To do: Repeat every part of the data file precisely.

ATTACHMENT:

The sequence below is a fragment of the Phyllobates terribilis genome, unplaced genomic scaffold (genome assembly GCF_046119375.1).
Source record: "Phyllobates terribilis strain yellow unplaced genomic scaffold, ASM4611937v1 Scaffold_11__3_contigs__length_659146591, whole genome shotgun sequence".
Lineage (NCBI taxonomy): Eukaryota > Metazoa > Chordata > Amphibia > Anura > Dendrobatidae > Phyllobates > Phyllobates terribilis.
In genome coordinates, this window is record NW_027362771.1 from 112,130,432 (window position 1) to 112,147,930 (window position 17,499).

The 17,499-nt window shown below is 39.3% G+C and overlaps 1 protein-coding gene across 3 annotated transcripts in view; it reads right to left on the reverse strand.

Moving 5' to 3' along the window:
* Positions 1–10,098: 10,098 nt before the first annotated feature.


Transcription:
The sequence below is a fragment of the Phyllobates terribilis genome, unplaced genomic scaffold (genome assembly GCF_046119375.1).
Source record: "Phyllobates terribilis strain yellow unplaced genomic scaffold, ASM4611937v1 Scaffold_11__3_contigs__length_659146591, whole genome shotgun sequence".
Lineage (NCBI taxonomy): Eukaryota > Metazoa > Chordata > Amphibia > Anura > Dendrobatidae > Phyllobates > Phyllobates terribilis.
In genome coordinates, this window is record NW_027362771.1 from 112,130,432 (window position 1) to 112,147,930 (window position 17,499).

The 17,499-nt window shown below is 39.3% G+C and overlaps 1 protein-coding gene across 3 annotated transcripts in view; it reads right to left on the reverse strand.

Moving 5' to 3' along the window:
* Positions 1–10,098: 10,098 nt before the first annotated feature.